- You will be able to set the number of Servings using the Servings field. Below this, you’ll see the Serving Cost (what it costs you to serve this). The Cost %, Serving Price, and Final Price work as a three-way calculator - you can enter in your goal Cost % and the system will calculate your Serving Price and add in tax for your Final Price, or you can enter the pre-tax price into the Serving Price field and the system will calculate what the Cost % of the item is, as well as what it will be post-tax.
So in the example of the Ranch dressing, if we charge $1.00 if someone adds Ranch to a meal, this will cost the customer $1.08 post-tax, and we're getting a 9% cost % on this item.
Tip: Keep in mind: if you need to change your Tax rate you can do so by clicking your name at the top right of the screen, going to Store Settings > Store Info and changing the Tax %.
Using a Subrecipe as an ingredient
Any recipe is available to be used as a subrecipe within another recipe. For this reason when building out your menu we recommend starting to build the basic prep recipes first that will be the building blocks of your other recipes - any sauces, marinades, syrups, or other house-made items that will be used as building blocks within your other recipes.
- Navigate to the Recipe that will be using a subrecipe.
- Click the "+Add Subrecipe" button.
- Start typing the name of the Recipe and select it.
- Enter the RU Size used in this recipe.
- Click "Add Subrecipe".
Throw Away Items
When you add an item to a recipe you will see a toggle for "Throw Away" - use this if the ingredient you're adding should not impact the total weight or volume of the recipe. Examples of this would be if you're adding packaging to a recipe, bones to make a broth (which will be thrown away), expensive ice cubes in a drink, or any other type of garnish.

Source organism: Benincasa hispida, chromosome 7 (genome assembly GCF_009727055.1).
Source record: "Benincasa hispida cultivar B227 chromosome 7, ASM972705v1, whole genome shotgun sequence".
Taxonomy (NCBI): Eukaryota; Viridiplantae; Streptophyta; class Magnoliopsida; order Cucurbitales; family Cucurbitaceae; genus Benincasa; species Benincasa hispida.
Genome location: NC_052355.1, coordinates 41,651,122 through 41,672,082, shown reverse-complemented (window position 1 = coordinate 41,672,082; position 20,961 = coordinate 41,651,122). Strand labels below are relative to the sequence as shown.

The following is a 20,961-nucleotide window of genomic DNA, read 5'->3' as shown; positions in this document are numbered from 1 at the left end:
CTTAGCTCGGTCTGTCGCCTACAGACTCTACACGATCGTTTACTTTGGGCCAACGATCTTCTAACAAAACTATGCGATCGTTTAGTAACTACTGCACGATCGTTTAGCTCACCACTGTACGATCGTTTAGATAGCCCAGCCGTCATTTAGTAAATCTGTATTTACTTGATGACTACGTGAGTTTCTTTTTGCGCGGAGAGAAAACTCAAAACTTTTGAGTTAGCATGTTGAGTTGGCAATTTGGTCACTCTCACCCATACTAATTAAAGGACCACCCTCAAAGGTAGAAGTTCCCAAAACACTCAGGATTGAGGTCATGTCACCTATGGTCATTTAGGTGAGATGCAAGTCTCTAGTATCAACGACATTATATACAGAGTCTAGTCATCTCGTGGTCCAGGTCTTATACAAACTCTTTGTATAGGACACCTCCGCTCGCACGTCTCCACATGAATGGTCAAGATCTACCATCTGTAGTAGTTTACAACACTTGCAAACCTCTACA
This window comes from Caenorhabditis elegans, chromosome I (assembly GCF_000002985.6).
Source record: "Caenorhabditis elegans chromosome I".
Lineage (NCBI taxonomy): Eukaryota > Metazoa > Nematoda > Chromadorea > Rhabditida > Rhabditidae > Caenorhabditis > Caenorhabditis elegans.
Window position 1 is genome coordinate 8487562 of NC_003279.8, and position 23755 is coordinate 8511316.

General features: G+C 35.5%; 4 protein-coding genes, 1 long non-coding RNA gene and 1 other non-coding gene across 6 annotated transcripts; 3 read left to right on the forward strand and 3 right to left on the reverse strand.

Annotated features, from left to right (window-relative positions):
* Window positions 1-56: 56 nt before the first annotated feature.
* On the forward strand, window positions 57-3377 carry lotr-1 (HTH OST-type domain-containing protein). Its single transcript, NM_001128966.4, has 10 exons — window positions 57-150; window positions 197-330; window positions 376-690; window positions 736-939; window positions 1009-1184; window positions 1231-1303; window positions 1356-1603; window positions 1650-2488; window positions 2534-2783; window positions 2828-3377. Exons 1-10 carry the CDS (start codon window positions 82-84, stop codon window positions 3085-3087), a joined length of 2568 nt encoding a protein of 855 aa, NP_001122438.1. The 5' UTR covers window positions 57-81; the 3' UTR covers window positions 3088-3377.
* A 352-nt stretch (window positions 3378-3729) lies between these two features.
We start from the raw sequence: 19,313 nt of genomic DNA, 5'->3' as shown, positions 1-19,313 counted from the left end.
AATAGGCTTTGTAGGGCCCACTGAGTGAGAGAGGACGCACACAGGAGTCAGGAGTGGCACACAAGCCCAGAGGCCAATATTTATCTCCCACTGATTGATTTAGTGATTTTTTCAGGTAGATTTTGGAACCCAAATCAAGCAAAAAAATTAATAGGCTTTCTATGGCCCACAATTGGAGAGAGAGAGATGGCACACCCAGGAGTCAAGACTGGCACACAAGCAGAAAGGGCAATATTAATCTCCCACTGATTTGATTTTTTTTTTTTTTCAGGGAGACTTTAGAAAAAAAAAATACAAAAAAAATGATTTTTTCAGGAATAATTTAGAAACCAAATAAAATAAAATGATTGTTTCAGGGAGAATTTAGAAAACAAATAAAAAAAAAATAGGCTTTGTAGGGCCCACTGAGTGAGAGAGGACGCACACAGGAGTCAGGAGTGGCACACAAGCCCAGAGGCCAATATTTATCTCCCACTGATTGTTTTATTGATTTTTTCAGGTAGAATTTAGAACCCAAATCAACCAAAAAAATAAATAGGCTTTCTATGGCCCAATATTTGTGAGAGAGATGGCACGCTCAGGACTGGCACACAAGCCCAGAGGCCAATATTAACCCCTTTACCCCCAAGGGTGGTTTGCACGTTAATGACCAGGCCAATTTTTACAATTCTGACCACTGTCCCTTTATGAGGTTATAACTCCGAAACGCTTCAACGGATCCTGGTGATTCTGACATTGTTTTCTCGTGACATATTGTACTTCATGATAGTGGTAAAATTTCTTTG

By adding the item as an ingredient you're adding the cost so the system knows how much it actually costs you to produce the recipe, but you're indicating that the ingredient should not be used to calculate the total weight or volume of the recipe. (See the section titled Volume & Weight Calculations and Override Size below for more information on this.)
Whether or not an item needs to be a Base Item is based on how your Modifiers are setup. This most frequently comes up for beverage programs, where a Modifier from your POS will modify a liquor to make a certain drink, and in doing so changes the original volume of the recipe.
For instance many bars will let you pick a drink and specify the liquor you want to have - for example "a gin and tonic with Hendricks". A typical pour of Hendricks might be 2oz, but if it's ordered in a gin and tonic at this bar the amount of the gin is decreased to 1.5oz, and 3.5oz of tonic water is added. This would be rung in on the POS by first selecting "Hendricks", and then modifying it with "Tonic". Within Bevager you would setup your generic Hendricks recipe as a 2oz pour, with the Hendricks indicated as the "Base Item".
You would then setup a Modifier Recipe for the Tonic which adds 3.5oz of tonic water, and also overrides the Base RU to be 1.5oz. Once both of these recipes are POS matched (both the recipe and the modifier recipe), this means when someone clicks "Hendricks" and modifies it with "Tonic" in the POS, the system will deplete 1.5oz of Hendricks, and 3.5oz of the tonic water. Please see the article titled Adding Modifiers for more information on building out your modifier menu.